While garnering respect for its leadership of the Australian economy amongst central banks across the world, the Reserve Bank of Australia demonstrated its leadership in the currency industry by delivering two presentations that made strong statements about its views on the future of cash. The presentations were delivered in April at Currency Conference 2019 in Dubai.
The RBA’s Head of Note Issue, Melissa Hope spoke on the topic of Cash Use in a Less-Cash Future citing statistics that show while the value of notes in circulation continues to increase, the use of cash in transactions is in decline as a percentage of total transactional value. While this phenomenon is being seen worldwide, and was reported in other presentations during the conference, the RBA distinguished itself by discussing the strategic approach it is taking to the issue and made clear that it is approaching this future in close cooperation with Note Printing Australia.
“Given that the NGB program has been so absorbing of our efforts for such an extended period, the issue that the Bank and NPA has been facing is: how do we best manage our relationship post NGB and in a world where the future of cash is evolving” said Melissa. “With the joint strategy work we have done over the past six months, we are collectively confident that it puts our relationship on a stronger footing and will enable us to meet our common objective of producing high-quality and secure banknotes that are cost effective for the Australian public.”
It is worth noting that throughout the conference, no other central bank made reference to its state printworks as a strategic partner in managing the future banknote environment.
Later in the day, Assistant Governor Lindsay Boulton addressed the subject of Central Bank Digital Currency. Presenting evidence to support the Bank’s position, Lindsay stated that there was no business case or public policy argument for the Bank to introduce a digital currency.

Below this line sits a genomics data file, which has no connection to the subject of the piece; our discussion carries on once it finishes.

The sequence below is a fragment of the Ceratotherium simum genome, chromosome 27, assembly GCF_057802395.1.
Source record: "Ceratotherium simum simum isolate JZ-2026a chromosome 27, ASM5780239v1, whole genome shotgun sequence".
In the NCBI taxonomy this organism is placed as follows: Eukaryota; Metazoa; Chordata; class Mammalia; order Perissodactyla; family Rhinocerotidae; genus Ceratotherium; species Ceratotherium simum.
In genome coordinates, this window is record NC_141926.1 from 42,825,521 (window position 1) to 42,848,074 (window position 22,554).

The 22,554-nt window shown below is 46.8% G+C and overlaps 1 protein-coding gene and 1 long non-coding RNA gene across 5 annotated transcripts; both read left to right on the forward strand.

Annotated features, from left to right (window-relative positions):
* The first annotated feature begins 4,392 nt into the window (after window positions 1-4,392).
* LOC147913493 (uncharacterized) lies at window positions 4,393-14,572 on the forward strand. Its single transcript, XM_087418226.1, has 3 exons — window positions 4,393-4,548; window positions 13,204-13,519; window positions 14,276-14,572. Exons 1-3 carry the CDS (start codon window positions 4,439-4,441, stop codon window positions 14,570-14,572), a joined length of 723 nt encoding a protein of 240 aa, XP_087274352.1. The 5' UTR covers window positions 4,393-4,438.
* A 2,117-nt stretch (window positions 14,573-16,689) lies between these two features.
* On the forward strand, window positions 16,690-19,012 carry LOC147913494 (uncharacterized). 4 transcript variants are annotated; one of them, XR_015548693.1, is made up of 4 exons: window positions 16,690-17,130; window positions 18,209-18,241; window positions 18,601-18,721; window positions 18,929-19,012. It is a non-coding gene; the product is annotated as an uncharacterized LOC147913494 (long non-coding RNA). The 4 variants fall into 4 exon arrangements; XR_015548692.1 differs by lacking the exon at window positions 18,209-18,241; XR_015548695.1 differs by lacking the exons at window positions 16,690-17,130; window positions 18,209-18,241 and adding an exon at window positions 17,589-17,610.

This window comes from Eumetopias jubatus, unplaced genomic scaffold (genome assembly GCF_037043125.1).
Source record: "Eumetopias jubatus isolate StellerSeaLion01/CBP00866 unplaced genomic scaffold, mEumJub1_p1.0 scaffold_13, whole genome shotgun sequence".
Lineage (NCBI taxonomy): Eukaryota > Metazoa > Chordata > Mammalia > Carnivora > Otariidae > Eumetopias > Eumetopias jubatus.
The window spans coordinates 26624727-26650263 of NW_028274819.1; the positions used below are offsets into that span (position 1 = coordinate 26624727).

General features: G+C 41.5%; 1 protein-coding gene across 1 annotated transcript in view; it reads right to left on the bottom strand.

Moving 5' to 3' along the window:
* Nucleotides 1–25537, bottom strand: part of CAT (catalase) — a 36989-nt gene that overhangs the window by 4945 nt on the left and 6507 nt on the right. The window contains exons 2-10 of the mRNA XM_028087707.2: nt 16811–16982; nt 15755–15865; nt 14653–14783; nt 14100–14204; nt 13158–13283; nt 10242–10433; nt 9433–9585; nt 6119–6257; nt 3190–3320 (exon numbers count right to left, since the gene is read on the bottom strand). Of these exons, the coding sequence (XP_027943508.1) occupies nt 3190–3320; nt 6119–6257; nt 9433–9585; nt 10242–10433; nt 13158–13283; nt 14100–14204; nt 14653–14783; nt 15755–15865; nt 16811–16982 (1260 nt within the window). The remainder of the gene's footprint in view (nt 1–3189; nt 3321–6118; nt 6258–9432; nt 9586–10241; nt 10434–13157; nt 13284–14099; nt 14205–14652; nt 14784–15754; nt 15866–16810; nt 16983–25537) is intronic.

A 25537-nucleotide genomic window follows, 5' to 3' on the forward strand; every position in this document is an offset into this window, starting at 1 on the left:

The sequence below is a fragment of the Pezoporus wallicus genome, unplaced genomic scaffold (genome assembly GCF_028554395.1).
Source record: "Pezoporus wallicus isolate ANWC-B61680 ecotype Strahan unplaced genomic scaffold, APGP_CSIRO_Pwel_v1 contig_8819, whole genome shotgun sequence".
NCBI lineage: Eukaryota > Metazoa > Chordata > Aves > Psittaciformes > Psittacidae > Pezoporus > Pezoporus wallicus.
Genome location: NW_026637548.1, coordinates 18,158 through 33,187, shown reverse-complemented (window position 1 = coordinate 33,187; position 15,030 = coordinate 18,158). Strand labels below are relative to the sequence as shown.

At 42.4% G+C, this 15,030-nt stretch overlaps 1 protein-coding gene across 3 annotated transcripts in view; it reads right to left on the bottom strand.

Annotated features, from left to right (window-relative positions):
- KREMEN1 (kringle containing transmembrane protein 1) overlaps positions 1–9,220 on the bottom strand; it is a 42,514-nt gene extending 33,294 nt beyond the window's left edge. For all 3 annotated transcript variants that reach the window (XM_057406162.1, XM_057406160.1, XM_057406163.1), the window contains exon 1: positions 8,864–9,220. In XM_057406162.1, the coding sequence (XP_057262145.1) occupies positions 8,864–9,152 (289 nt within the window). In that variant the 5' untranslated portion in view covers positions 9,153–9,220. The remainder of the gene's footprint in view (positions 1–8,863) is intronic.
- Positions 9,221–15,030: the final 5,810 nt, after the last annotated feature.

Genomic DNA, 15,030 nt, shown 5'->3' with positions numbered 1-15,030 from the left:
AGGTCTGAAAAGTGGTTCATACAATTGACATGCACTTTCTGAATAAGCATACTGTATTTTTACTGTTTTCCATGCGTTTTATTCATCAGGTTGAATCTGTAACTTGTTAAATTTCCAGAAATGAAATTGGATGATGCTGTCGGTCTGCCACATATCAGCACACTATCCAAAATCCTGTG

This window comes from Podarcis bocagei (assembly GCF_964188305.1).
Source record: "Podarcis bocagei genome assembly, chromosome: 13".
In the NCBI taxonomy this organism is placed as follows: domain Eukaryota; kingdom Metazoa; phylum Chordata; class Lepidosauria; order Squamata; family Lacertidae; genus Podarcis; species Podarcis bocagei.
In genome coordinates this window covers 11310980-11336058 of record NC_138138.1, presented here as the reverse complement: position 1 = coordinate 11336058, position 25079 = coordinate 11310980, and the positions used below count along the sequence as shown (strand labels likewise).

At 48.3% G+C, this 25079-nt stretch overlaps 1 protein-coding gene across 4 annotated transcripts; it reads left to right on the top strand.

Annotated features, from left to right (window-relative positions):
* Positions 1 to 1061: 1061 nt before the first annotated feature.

With 97% of money already in digital/electronic form, and with a payment infrastructure already in place to enable innovation (through the introduction of the New Payments Platform or NPP), the Bank is of the opinion that the Australian payments landscape is more than adequate to cover the needs of the market.
“Commercial banks could issue digital currency tokens but don’t because there’s no advantage to do so,” said Lindsay.
In reference to a situation of financial stress he continued that a “Central Bank Digital Currency could actually compound the stress by make it quicker for people to withdraw their money from the banking system. One of the key roles of a central bank is to maintain financial stability in the system which means keeping liquidity (money) in financial markets.”
As opposed to the Swedish Riksbank’s opinion that currency and digital currency are twins, Lindsay expressed the view that the introduction of digital currency may in fact hasten the demise of cash. This would be unfortunate, he said, because there are some features of physical cash that cannot be replicated by a digital alternative.